New Hampshire: Museums with an Attitude

If you haven’t noticed, New Hampshire folks are obsessed with collecting things.

And I fess up, I have several collections of my own.  New Hampshire artifacts and town histories are the most numerous in my collection, ‘displayed’ in various locations (sometimes piles) in my home, with English royalty mementos coming in second, but only filling a single book shelf.

The state of New Hampshire has countless exhibits and museums dedicated to these intriguing obsessions of ours, some of them having extraordinary themes.

BIVOUAC BLUES. The Museum of Family Camping and Hall of Fame in Allenstown, New Hampshire celebrates ‘everything camping.’  Only 200 years ago, family camping was a way of life to the early NH settlers, not a method of relaxation, vacation, and familial bonding.

Usually the first form of lodging in a new location was a simple lean-to, followed by a rude log hut, and if they were prosperous or talented, perhaps they would eventually have the luxury of building a framed house.

I actually have a little bit of experience with camping.  I have fond memories of Girl Scout trips in New Hampshire–mostly the mosquitoes flying into the scrambled eggs and giving me a little more protein at breakfast time, the damp sleeping bags after a night of rain, and of course digging the latrines.  Honestly, I spent three months in a 2-person tent when I was in my early 20s, camping across Canada to Saskatchewan, then down through Yellowstone National Park, Grand Teton National Park, and Colorado Rockies.  Funny how time changes things.   My idea of camping now is a 5-star hotel which includes massage options, a gourmet chef, and well-groomed horses for an afternoon ride.  A visit to this museum might bring back some interesting memories…

SWEET STUFF.   Apparently the NH Maple Producers received a large collection of maple tools and equipment as a gift, and they are looking for a location in the White Mountains to set up a museum.

Early NH settlers learned how to convert maple tree sap to syrup from the native aborigines. Included in the collection are sap evaporators used hundreds of years ago by these Native Americans. It was one of their few sources of sweetener (some others were honey, vanilla, and molasses).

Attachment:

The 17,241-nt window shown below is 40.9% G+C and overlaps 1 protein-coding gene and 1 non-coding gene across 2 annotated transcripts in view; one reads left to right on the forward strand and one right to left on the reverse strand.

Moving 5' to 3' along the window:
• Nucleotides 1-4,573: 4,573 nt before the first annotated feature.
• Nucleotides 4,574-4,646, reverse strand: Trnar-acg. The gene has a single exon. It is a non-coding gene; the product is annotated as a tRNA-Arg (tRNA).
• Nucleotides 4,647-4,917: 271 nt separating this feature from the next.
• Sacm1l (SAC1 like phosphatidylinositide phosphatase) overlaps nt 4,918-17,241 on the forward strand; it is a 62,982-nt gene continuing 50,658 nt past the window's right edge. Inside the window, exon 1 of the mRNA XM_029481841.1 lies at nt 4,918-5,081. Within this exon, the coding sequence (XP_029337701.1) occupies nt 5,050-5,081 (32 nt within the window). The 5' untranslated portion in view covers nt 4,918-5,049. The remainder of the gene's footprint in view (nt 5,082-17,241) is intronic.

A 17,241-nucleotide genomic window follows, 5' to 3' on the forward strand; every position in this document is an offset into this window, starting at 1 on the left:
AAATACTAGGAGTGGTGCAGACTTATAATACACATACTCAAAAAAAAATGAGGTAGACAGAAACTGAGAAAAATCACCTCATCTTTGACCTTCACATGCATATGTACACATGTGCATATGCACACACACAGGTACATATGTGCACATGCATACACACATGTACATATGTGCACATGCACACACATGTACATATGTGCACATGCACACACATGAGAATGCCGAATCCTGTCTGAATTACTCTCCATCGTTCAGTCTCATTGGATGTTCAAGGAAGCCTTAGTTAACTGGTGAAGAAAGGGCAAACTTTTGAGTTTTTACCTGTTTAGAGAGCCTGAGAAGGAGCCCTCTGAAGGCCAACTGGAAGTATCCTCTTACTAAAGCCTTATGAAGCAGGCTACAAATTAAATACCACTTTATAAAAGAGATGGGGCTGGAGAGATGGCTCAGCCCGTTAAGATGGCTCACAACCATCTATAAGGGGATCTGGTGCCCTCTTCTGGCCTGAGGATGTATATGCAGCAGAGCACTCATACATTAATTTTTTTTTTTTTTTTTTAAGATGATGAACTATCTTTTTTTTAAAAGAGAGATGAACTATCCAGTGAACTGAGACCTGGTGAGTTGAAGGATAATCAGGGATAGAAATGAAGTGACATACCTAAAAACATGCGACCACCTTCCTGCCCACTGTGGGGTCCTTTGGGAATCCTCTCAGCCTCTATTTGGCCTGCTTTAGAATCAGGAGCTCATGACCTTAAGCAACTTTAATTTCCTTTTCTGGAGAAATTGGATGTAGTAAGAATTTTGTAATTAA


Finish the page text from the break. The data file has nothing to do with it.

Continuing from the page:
I remember my grandmother making home-made maple syrup candy.  She would boil a high quality syrup in a metal pan, and drizzle it over fresh snow… yum!

A bit of Trivia: Did you know that it takes approximately forty gallons of sap to make one gallon of pure maple syrup?

DAMM IT.Located in a town dubbed “almost the oldest city in America,” (hmmm) the Woodman Museum in Dover NH is a campus of several buildings including the William Damm Garrison building (built in 1675, considered NH’s oldest intact garrison house, and moved to this location), the Woodman Institute Museum House (a 3-story brick residence built in 1818, known as the Christie home). The collection is varied and eclectic.  Definitely worth a visit if you are bored with the usual or the humdrum.

A SUB TO WHET YOUR APPETITE.If you love everything submarine, then the USS Albacore Museum is the place to go.  There is quite a story about how they managed to engineer the current location of this 205-foot sub.  I’ve personally visited several times (its a “must stop” spot when touring guests in the area).

A WORKING FARM.I have to wonder what a “non-working” farm would look like… possibly the hundreds of farms that were deserted when the population trend was to move to the cities began back in the mid and late 1800’s…

In New Hampshire, the occupations of the earliest settlers were mostly those relating to farming and fishing.  But we’ve grown out of touch with the land.  The Muster Field Farm in North Sutton, New Hampshire, is just the place to get back in touch, and observe the agricultural traditions of rural New Hampshire.

If you have ideas for more “not your vanilla variety” museums or collections that I should comment about, please let me know.


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